Vacation to Maui • Backpacking Haleakala National Park • Day 1 • January 2, 2018
2018 is here, and we are preparing for the challenges that it will bring with it. Knowing that we are going to have more time apart this year, and are very restricted on our freedom to travel, we realized the importance of taking advantage of what few days we could sneak away, regardless of the cost. Traveling when living on an island is much more difficult than on the mainland: for the last few years, when we found out that we had a long weekend, we’d plan a last-minute trip depending on the weather, and have very budget-friendly adventures. Here, it’s very difficult to escape higher fees, and much harder to get away with planning at the last minute. We figured that out the hard way when we started trying to find a place for Charlotte to stay. We thought that because we were traveling after the holidays were over, good boarding places and sitters wouldn’t be booked, but we were very wrong about that. Once that was sorted out, we had to book the plane tickets…and the rental car…which were definitely not cheap — not like we’re used to. But knowing that we’ll go on significantly less trips this year, we didn’t let this discourage us.
For our first Hawaiian Island hop, we decided to go to Maui! Obviously we’d love to hit them all while we’re living out here, but this was a great place to start. Kauai and Molokai look gorgeous and have the obvious advantage of being much less populated than Oahu, but we were looking for scenery completely different than what we can see hiking on Oahu. We’re very intrigued by the insanely high mountains on Maui and the Big Island, but since Big Isle currently has snow and freezing temperatures on the peaks, we thought Haleakala on Maui would be better for a winter backpacking trip.
We took off from HNL at 5AM on Tuesday morning, and arrived on Maui by 5:30. Flying between the islands was interesting, it feels as though the plane is either going up or down because they are so close together. The flight attendants came around and offered beverages, and were back 2 minutes later to gather trash to prepare for landing. We landed, and went to pick up our rental car.
After paying for care for Charlotte, plane tickets, and the rental car, we actually managed to get away with a very budget-friendly 3 day, 2 night trip. We decided to backpack and camp for free, and carried all we needed in our backpacks, which made for rather large carry-ons. We brought almost all our own food — per airline policy, we couldn’t bring a burner for cooking, so we kept things light and easy by just bringing sandwich supplies, dehydrated apples, cookies, granola, and a few other things we had in our fridge. The only thing that didn’t make it through TSA was the jar of peanut butter, which is apparently a liquid gel. Oh well — we stopped at Walmart to pick up another small container and a bunch of bananas, then made our way out of town and towards Haleakala National Park.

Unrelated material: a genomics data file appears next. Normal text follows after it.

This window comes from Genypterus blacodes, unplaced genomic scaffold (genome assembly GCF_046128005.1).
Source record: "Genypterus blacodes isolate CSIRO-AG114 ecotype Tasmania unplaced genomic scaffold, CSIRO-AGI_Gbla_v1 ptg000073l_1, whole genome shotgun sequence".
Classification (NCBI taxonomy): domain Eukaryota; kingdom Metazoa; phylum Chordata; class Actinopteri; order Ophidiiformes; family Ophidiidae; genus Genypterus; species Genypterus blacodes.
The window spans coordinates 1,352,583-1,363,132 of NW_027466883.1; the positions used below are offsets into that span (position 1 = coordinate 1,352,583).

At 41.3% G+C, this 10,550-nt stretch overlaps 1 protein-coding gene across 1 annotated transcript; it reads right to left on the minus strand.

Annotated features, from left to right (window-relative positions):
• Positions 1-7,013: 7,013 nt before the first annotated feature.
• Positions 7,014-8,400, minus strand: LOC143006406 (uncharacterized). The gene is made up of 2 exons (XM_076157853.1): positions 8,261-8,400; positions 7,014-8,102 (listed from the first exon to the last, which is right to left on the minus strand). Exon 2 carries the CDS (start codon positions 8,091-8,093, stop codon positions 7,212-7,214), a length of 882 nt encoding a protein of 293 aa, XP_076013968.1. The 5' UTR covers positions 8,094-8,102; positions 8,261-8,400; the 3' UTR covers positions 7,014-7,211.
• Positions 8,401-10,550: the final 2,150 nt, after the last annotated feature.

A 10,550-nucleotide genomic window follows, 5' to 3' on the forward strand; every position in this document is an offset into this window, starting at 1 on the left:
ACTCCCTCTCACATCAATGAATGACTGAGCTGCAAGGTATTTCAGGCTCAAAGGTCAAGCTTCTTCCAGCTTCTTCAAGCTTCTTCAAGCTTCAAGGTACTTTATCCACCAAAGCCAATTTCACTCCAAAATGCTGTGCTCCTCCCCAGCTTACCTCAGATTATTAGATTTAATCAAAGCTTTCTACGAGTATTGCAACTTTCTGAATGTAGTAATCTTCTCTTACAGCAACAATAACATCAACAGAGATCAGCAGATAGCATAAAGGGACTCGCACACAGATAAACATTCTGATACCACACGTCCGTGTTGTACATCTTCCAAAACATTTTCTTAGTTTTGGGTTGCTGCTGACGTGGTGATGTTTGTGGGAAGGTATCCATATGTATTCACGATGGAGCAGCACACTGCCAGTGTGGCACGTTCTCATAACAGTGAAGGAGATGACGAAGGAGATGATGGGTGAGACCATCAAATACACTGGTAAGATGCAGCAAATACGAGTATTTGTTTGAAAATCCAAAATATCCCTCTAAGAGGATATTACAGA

Haleakala National Park is made up of 2 parts: the crater and the rainforest. The first day and a half we focused solely on the crater. We drove up to the visitor’s center to register for back country permits. We got there before it opened at 8, and spent that time repacking our bags with what we needed for the backpacking portion of our trip, and refilled all of our water containers. When it opened, we went in and watched the 12 minute film about backpacking through the crater, learning what to expect and how to minimize our impact on the land while hiking. Obtaining the permit was free and easy, and we were soon on our way to our trailhead.
The rangers recommend that when backpacking or through-hiking the park that you start at the summit at 10,000 ft, but since we enjoy hiking to high points we decided to start at the trailhead at 8,000 feet so that we could say we hiked up to the 10,000 ft summit. There is another trail, the Kaupo Trail, that begins on the other side of the mountain (on the Southeast side of Maui) much closer to sea level and does much more climbing, but for simplicity and the time we had, we were content with starting here. Our plan was to hike 10.2 miles the first day, down into the valley at 6,000 ft and across the crater, and camp at the Paliku campground on the far East side. The second day we would hike back across and up to the summit at 10,000 feet, which would be another 10.3 miles. From there, we would hopefully find a ride back to our car at the first trailhead (hitchhiking is not only legal, it’s actually encouraged within the park). After that, we would have another day to camp and explore the East side of Maui before our flight back home on Thursday night. We knew our plans were rather ambitious, and we hoped that all this would work out smoothly.